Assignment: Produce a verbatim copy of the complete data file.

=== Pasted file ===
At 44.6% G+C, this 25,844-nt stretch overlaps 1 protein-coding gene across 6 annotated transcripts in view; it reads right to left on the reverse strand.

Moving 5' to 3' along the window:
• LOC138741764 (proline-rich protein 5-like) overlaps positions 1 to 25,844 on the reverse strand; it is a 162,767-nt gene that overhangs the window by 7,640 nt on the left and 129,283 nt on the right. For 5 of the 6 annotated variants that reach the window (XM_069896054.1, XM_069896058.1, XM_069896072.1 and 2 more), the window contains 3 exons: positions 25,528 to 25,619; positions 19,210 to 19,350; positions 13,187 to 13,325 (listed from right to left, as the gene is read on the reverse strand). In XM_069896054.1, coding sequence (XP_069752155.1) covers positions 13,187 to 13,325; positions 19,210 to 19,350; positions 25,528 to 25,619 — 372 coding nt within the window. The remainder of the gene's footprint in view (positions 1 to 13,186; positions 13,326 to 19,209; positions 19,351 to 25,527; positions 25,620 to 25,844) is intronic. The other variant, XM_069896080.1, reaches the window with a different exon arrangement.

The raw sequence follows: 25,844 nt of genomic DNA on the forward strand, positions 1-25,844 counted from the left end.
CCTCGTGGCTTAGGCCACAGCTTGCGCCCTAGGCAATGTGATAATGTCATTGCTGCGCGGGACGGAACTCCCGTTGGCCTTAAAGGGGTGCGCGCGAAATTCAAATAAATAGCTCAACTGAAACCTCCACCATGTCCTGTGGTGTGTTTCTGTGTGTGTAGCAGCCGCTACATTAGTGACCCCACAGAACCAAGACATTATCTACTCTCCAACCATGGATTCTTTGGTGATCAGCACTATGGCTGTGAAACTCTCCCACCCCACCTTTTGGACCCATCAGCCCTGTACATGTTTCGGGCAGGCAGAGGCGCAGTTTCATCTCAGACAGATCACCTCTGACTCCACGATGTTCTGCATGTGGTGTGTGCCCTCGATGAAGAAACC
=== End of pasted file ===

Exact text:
At 44.6% G+C, this 25,844-nt stretch overlaps 1 protein-coding gene across 6 annotated transcripts in view; it reads right to left on the reverse strand.

Moving 5' to 3' along the window:
• LOC138741764 (proline-rich protein 5-like) overlaps positions 1 to 25,844 on the reverse strand; it is a 162,767-nt gene that overhangs the window by 7,640 nt on the left and 129,283 nt on the right. For 5 of the 6 annotated variants that reach the window (XM_069896054.1, XM_069896058.1, XM_069896072.1 and 2 more), the window contains 3 exons: positions 25,528 to 25,619; positions 19,210 to 19,350; positions 13,187 to 13,325 (listed from right to left, as the gene is read on the reverse strand). In XM_069896054.1, coding sequence (XP_069752155.1) covers positions 13,187 to 13,325; positions 19,210 to 19,350; positions 25,528 to 25,619 — 372 coding nt within the window. The remainder of the gene's footprint in view (positions 1 to 13,186; positions 13,326 to 19,209; positions 19,351 to 25,527; positions 25,620 to 25,844) is intronic. The other variant, XM_069896080.1, reaches the window with a different exon arrangement.

The raw sequence follows: 25,844 nt of genomic DNA on the forward strand, positions 1-25,844 counted from the left end.
CCTCGTGGCTTAGGCCACAGCTTGCGCCCTAGGCAATGTGATAATGTCATTGCTGCGCGGGACGGAACTCCCGTTGGCCTTAAAGGGGTGCGCGCGAAATTCAAATAAATAGCTCAACTGAAACCTCCACCATGTCCTGTGGTGTGTTTCTGTGTGTGTAGCAGCCGCTACATTAGTGACCCCACAGAACCAAGACATTATCTACTCTCCAACCATGGATTCTTTGGTGATCAGCACTATGGCTGTGAAACTCTCCCACCCCACCTTTTGGACCCATCAGCCCTGTACATGTTTCGGGCAGGCAGAGGCGCAGTTTCATCTCAGACAGATCACCTCTGACTCCACGATGTTCTGCATGTGGTGTGTGCCCTCGATGAAGAAACC